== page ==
Latest Comments by BittyBabyGrower

Latest Comments by BittyBabyGrower

BittyBabyGrower 6,944 Views

Joined Feb 9, '04 - from 'Somewhere in the midwest'. BittyBabyGrower is a Nurse of course!. He has '30+' year(s) of experience and specializes in 'NICU, PICU, educator'. Posts: 1,757 (17% Liked) Likes: 890

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  • 0

    Cost is a big factor. If you have just an RN staff of 900 that is a huge chunk of
    money. Now, if the facility is paying for it and not out of my pocket, fine.

  • 0

    Quote from lifelearningrn
    Have you thought of well baby nursery? Yeah, you'll still have stress and annoyances but drug seeking and combative is off the table!
    Not all the time! Especially in the Cleveland area where we have usually no less than 10-12 withdrawl kids spread out between NICU and the nursery. They may not drug seek too much from you but the majority are a handful.

  • 3

    All of the big hospitals here, including the Children's hospitals, are mostly 50% rotation with straight evenings or nights as an option. My hospital offers a minimal day rotation (25%) for people with 20-25 years in and no rotation after 25 as one of the seniority perks. Our day shifts are hard to come by, usually having to wait until someone retires, quits or transfers out, and then it goes by seniority or to an internal transfer.


    The other hospitals also require on call time per month.

    If if you want to specialize, it may not be a day position and even if you transfer you may have to work an off shift for a while.

    And even some of the "straight" day positions really aren't if there are still patients to be seen or longer office hours or unforeseen problems cropping up that push things back. Many of these areas may require on call also, such as OR, radiology, dialysis, cath lab etc.

    Just concentrate on getting thru school and see what happens. Having clinicals on off hours will kind of give you a taste of what it will be like.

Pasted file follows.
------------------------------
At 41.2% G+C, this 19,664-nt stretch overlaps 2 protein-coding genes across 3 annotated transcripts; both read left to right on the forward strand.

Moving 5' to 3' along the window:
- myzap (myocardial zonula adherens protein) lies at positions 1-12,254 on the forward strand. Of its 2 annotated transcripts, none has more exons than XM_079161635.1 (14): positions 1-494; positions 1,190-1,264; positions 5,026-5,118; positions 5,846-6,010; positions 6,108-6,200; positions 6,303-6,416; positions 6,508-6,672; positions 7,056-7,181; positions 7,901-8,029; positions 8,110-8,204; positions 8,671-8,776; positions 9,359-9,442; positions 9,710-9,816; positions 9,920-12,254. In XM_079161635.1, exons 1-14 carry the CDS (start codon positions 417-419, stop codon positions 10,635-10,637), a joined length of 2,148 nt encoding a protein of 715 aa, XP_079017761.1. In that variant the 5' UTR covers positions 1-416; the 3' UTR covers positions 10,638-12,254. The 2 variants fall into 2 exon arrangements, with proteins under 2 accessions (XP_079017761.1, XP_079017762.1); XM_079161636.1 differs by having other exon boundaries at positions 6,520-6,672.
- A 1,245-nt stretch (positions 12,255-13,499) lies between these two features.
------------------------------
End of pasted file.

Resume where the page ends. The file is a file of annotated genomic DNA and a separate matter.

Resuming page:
Good luck!

    And and to the people asking why they would get out on an off shift, make sure the wording in your contract doesn't say something along the lines of you may be rotated or placed on other shifts based on unit needs. That is the loophole many places have.

  • 1
    Ms. Sweetheart likes this.

    Have to do what you have to do, but I wouldn't tell my co-workers why I called off, especially if they work the same kind of rotations.

    We had one scheduler that would schedule you 7p-7a on Saturday and rotate you back to days on Monday 7a-7p. Talk about brutal.

  • 1
    chare likes this.

    We always have a vial in
    the narc fridge that pharmacy has diluted to 5mcg/ml. We
    never give straight. We push the amount into our med tubing if it is under the 0.3ml amount and out the flush of 1ml over 5 minutes. If it is a larger amount we put the med on the pump for 3-5 minutes and then a flush at the same rate for another 3-5 minutes.

  • 1
    meanmaryjean likes this.

    My guess is you will have to pay. It isn't like you are being deployed.

  • 2

    Quote from mechai44
    I think it's important, too, to consider those patients who are AAOx3 but are impulsive whether from a concept of wanting to move their inpatient stay along by doing more, trying to do more because they feel better, or impulse control issues related to a disease state or other condition. I've had patients on the inpatient rehab unit where I work who are exactly that. They answer all of the questions perfectly throughout the entire shift but dink around when it comes to impulsivity. Good luck with this issue. I wonder if printing all of these responses out and taking it to HR would help at all?